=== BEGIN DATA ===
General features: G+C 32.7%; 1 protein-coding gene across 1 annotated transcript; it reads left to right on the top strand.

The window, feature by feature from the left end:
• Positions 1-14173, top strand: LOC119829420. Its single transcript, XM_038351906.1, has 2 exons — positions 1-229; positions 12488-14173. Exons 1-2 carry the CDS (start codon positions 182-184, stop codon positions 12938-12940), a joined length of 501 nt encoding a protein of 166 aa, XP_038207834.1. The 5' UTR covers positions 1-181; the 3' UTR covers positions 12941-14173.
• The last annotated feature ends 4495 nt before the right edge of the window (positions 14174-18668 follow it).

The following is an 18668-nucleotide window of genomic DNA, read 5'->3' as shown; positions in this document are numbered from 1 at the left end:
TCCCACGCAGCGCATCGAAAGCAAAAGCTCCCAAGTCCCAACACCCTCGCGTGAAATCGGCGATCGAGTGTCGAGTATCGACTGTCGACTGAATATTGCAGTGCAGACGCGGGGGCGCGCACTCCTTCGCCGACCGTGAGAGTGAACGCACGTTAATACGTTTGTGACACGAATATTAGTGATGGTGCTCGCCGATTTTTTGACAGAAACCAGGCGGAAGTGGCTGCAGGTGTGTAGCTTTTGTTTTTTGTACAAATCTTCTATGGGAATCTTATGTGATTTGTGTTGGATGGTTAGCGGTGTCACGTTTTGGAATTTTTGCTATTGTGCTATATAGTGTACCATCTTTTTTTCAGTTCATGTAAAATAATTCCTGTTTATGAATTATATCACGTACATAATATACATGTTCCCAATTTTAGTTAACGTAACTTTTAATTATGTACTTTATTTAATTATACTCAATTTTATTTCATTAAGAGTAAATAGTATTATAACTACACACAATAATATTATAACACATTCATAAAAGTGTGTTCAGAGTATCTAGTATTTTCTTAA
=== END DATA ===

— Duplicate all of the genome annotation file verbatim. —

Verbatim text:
General features: G+C 32.7%; 1 protein-coding gene across 1 annotated transcript; it reads left to right on the top strand.

The window, feature by feature from the left end:
• Positions 1-14173, top strand: LOC119829420. Its single transcript, XM_038351906.1, has 2 exons — positions 1-229; positions 12488-14173. Exons 1-2 carry the CDS (start codon positions 182-184, stop codon positions 12938-12940), a joined length of 501 nt encoding a protein of 166 aa, XP_038207834.1. The 5' UTR covers positions 1-181; the 3' UTR covers positions 12941-14173.
• The last annotated feature ends 4495 nt before the right edge of the window (positions 14174-18668 follow it).

The following is an 18668-nucleotide window of genomic DNA, read 5'->3' as shown; positions in this document are numbered from 1 at the left end:
TCCCACGCAGCGCATCGAAAGCAAAAGCTCCCAAGTCCCAACACCCTCGCGTGAAATCGGCGATCGAGTGTCGAGTATCGACTGTCGACTGAATATTGCAGTGCAGACGCGGGGGCGCGCACTCCTTCGCCGACCGTGAGAGTGAACGCACGTTAATACGTTTGTGACACGAATATTAGTGATGGTGCTCGCCGATTTTTTGACAGAAACCAGGCGGAAGTGGCTGCAGGTGTGTAGCTTTTGTTTTTTGTACAAATCTTCTATGGGAATCTTATGTGATTTGTGTTGGATGGTTAGCGGTGTCACGTTTTGGAATTTTTGCTATTGTGCTATATAGTGTACCATCTTTTTTTCAGTTCATGTAAAATAATTCCTGTTTATGAATTATATCACGTACATAATATACATGTTCCCAATTTTAGTTAACGTAACTTTTAATTATGTACTTTATTTAATTATACTCAATTTTATTTCATTAAGAGTAAATAGTATTATAACTACACACAATAATATTATAACACATTCATAAAAGTGTGTTCAGAGTATCTAGTATTTTCTTAA